The New York Mets are going to miss out on the postseason after winning 101 games last season.
Such a drop-off is almost unheard of in baseball, and it’s even worse when you remember there are three wild-card teams.
Simply, nothing went right for the Mets, whether it was players not living up to the back of their baseball card or injuries depleting the squad.
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But one member of this year’s Mets says there was a problem with the team that has nothing to do with stats.
Tommy Pham signed a one-year deal with the Mets before this season began, but he was dealt to the Arizona Diamondbacks in August as the team was forced to become sellers – and it’s safe to say he’s pretty happy about that deal.
Pham criticized the work ethic of the clubhouse.
Pham told The Athletic that he went up to shortstop Francisco Lindor and said, “Out of all the teams I played on, this is the least-hardest working group of position players I’ve ever played with.”
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Pham added that Lindor thanked him shortly before he was traded “for teaching me how to work hard again.”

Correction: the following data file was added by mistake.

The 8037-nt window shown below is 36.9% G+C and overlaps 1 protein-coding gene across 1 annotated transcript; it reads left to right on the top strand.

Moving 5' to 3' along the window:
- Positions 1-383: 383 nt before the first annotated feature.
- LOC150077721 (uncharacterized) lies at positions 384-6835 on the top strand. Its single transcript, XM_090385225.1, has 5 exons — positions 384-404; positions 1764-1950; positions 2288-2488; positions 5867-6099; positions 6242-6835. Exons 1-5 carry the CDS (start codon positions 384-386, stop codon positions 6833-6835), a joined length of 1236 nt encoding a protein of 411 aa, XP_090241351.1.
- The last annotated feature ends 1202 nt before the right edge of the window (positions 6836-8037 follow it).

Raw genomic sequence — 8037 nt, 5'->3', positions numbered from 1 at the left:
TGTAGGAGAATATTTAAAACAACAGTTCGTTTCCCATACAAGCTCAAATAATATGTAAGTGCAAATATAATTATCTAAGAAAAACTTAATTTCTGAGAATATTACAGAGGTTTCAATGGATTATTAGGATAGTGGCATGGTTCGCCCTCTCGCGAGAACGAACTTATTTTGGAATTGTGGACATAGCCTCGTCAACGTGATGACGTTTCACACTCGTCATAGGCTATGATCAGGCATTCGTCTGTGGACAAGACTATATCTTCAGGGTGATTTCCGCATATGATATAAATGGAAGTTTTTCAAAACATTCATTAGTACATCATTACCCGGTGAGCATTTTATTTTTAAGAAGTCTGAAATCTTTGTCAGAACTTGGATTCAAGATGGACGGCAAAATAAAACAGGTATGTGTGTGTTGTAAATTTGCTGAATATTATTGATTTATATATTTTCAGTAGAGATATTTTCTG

Pham said that notion need not apply to Lindor, Brandon Nimmo or Pete Alonso – ironically, the latter’s name has circled around the rumor mill for several months. Nimmo, a homegrown Met, signed an eight-year, $162 million deal over the offseason to stay in Queens.
There also have been rumors that the clubhouse had turned sour – one Met told the New York Post that Justin Verlander was a “diva” and “detached” from the rest of the team. He was traded back to the Houston Astros.
New York’s tragic number from officially being eliminated from postseason contention is 3 – with one more loss, the Mets will officially finish the season under .500.